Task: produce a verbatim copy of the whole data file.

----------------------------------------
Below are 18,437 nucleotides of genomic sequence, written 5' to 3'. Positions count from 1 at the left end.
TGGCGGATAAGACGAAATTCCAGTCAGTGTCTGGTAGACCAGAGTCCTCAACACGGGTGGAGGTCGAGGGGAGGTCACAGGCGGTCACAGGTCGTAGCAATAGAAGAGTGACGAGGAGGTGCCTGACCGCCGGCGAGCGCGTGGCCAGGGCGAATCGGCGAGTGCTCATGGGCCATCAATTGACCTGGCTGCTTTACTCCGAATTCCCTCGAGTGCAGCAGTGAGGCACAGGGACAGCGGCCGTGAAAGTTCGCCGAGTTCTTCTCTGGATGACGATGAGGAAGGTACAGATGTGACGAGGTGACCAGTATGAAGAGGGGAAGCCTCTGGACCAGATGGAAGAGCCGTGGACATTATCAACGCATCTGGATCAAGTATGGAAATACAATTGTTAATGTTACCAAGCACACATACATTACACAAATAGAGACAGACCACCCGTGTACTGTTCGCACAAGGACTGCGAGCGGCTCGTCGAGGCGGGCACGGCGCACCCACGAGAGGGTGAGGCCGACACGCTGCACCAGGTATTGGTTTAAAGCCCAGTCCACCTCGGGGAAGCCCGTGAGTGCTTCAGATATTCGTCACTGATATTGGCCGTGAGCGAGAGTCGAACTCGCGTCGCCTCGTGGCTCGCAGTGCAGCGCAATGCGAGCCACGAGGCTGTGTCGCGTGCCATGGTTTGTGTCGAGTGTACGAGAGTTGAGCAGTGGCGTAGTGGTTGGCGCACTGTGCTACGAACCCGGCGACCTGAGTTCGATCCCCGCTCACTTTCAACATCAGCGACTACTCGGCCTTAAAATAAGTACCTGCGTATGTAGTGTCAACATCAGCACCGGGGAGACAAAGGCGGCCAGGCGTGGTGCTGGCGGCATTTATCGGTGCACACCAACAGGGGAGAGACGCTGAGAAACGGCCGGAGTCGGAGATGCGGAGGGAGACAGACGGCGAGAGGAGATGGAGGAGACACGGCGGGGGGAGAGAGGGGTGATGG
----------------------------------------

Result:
Below are 18,437 nucleotides of genomic sequence, written 5' to 3'. Positions count from 1 at the left end.
TGGCGGATAAGACGAAATTCCAGTCAGTGTCTGGTAGACCAGAGTCCTCAACACGGGTGGAGGTCGAGGGGAGGTCACAGGCGGTCACAGGTCGTAGCAATAGAAGAGTGACGAGGAGGTGCCTGACCGCCGGCGAGCGCGTGGCCAGGGCGAATCGGCGAGTGCTCATGGGCCATCAATTGACCTGGCTGCTTTACTCCGAATTCCCTCGAGTGCAGCAGTGAGGCACAGGGACAGCGGCCGTGAAAGTTCGCCGAGTTCTTCTCTGGATGACGATGAGGAAGGTACAGATGTGACGAGGTGACCAGTATGAAGAGGGGAAGCCTCTGGACCAGATGGAAGAGCCGTGGACATTATCAACGCATCTGGATCAAGTATGGAAATACAATTGTTAATGTTACCAAGCACACATACATTACACAAATAGAGACAGACCACCCGTGTACTGTTCGCACAAGGACTGCGAGCGGCTCGTCGAGGCGGGCACGGCGCACCCACGAGAGGGTGAGGCCGACACGCTGCACCAGGTATTGGTTTAAAGCCCAGTCCACCTCGGGGAAGCCCGTGAGTGCTTCAGATATTCGTCACTGATATTGGCCGTGAGCGAGAGTCGAACTCGCGTCGCCTCGTGGCTCGCAGTGCAGCGCAATGCGAGCCACGAGGCTGTGTCGCGTGCCATGGTTTGTGTCGAGTGTACGAGAGTTGAGCAGTGGCGTAGTGGTTGGCGCACTGTGCTACGAACCCGGCGACCTGAGTTCGATCCCCGCTCACTTTCAACATCAGCGACTACTCGGCCTTAAAATAAGTACCTGCGTATGTAGTGTCAACATCAGCACCGGGGAGACAAAGGCGGCCAGGCGTGGTGCTGGCGGCATTTATCGGTGCACACCAACAGGGGAGAGACGCTGAGAAACGGCCGGAGTCGGAGATGCGGAGGGAGACAGACGGCGAGAGGAGATGGAGGAGACACGGCGGGGGGAGAGAGGGGTGATGG